Witnessing that moment, simple and yet powerful, left an imprint on me and the way I work. What came out of that exchange for me was:

 

– We can run from our “summoning” because of the believed impact heeding that call may have on ourselves and others.

– Attending to our “summoning” permits people to listen to theirs.

– Following our “summoning” doesn’t mean going it alone.

 

In the same session, we looked at the students and where they were on their developmental journey. We placed our attention on a student, who at the time was exhibiting quite challenging behaviour, which staff found problematic to manage.  In doing so, they focused on the Being stage of the model as described below:

 

Being stage: In this stage, individuals want to be present, to bond emotionally with others and to trust those around them and oneself.

 

The staff team were able to explore his behaviour, not from a deficit model, e.g., what they lack but from a model where behaviour is an indicator of growth, and the task of the educator is to be attuned to the student’s life. Such an approach facilitated the asking of, ‘What is summoning this child? and ‘How can I /we support them in heeding their call?’

 

Engaging in this way emphasised that every person (pupils and staff alike) have the capacity and desire for growth and that reflective spaces are a useful way to slow down and become attuned to what is already present.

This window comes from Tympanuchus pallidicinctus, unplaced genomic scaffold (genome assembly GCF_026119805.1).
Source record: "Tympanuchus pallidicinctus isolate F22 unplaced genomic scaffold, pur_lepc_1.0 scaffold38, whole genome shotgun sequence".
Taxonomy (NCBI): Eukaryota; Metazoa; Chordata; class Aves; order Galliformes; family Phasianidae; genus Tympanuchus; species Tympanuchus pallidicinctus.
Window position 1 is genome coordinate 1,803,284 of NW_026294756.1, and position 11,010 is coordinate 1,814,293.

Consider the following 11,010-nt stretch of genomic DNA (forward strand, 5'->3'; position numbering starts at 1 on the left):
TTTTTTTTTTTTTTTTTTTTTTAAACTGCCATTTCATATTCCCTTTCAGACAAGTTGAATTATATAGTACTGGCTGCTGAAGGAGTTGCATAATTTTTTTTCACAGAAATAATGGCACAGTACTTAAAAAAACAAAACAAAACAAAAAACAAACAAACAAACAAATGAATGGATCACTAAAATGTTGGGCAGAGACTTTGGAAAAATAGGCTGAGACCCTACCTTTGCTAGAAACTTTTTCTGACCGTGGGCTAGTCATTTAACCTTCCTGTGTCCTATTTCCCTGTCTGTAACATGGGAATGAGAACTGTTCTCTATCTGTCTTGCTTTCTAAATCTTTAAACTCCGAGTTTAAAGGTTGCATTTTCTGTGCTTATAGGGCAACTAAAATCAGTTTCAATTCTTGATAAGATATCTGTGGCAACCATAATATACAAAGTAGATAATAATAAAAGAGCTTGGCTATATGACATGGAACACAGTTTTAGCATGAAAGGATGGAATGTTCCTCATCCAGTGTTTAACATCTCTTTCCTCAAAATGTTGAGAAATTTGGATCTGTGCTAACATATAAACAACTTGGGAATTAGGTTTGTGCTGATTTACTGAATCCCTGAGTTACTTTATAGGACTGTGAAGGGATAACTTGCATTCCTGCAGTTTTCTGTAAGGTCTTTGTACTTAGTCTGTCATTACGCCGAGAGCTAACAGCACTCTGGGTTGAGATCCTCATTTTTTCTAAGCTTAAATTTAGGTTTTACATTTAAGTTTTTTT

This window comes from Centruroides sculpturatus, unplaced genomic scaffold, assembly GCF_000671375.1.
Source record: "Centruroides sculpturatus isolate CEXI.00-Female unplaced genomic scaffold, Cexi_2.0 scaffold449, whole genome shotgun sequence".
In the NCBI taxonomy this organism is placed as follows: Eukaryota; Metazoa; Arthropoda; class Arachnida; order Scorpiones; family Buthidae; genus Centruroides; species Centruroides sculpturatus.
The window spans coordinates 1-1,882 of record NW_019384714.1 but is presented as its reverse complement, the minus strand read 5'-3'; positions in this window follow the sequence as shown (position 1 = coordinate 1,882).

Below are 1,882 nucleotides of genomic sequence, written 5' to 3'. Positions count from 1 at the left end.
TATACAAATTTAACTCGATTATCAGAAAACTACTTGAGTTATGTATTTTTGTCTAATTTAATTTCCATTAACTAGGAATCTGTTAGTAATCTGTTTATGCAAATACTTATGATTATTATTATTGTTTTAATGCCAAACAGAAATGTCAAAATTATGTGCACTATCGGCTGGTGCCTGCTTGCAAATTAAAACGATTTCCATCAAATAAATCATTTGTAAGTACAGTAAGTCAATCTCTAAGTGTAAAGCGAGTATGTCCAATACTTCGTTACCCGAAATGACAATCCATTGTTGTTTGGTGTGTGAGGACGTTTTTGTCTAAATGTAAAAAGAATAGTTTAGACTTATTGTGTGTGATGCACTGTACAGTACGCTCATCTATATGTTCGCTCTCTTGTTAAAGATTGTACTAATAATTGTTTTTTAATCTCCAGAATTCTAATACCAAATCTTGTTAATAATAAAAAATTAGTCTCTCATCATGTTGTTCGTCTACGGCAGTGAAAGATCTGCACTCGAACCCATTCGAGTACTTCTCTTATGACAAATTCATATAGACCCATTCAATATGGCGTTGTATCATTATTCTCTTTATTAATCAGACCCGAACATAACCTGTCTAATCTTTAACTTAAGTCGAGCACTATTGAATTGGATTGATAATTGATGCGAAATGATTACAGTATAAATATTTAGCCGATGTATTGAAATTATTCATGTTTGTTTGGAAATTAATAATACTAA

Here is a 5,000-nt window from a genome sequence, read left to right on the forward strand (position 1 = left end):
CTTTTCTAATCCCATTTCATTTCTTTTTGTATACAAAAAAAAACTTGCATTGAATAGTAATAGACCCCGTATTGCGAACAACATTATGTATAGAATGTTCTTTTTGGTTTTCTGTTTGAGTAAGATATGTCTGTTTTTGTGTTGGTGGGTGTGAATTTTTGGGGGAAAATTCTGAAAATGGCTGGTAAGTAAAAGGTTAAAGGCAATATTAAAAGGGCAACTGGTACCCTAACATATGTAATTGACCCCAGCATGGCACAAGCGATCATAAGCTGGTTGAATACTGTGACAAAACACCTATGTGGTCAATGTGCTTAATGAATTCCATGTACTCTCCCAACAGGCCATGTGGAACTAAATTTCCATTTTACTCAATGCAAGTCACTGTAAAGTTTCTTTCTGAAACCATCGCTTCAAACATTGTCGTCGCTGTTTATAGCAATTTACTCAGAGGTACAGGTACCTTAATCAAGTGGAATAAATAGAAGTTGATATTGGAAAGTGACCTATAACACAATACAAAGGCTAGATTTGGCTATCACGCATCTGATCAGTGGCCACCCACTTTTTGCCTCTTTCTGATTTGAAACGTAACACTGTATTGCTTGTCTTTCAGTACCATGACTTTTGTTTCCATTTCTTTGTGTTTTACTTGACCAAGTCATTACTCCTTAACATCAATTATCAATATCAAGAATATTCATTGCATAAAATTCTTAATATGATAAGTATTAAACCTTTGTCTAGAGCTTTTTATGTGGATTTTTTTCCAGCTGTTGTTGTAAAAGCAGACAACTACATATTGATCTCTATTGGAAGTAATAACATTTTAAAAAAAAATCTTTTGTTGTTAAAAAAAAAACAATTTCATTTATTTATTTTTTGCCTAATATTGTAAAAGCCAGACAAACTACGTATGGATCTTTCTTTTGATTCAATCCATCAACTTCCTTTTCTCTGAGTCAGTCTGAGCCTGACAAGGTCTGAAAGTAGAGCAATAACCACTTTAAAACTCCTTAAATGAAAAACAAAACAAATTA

As I bring an end to this piece, I’d encourage you to reflect on your own life and consider a few key questions that arose from these reflective spaces and engage with the Cycle of development.

 

– Where in your leadership journey are you being summoned to?

– What is currently being said in your leadership journey, and have you been listening?

– Does the noise of your busy life ever drown out this voice?

– What time is given for you and your team to have quiet, reflective spaces where all can listen to this inner voice?

 


Mindfulness in Schools – Expert Interview with Judi Stewart

 

With growing research supporting the benefits of mindfulness, Integrity Coaching associate Judi Stewart explores what “mindfulness” really means, how schools can be transformed by mindful practices and shares some fantastic tips about becoming more mindful amidst life as a school leader.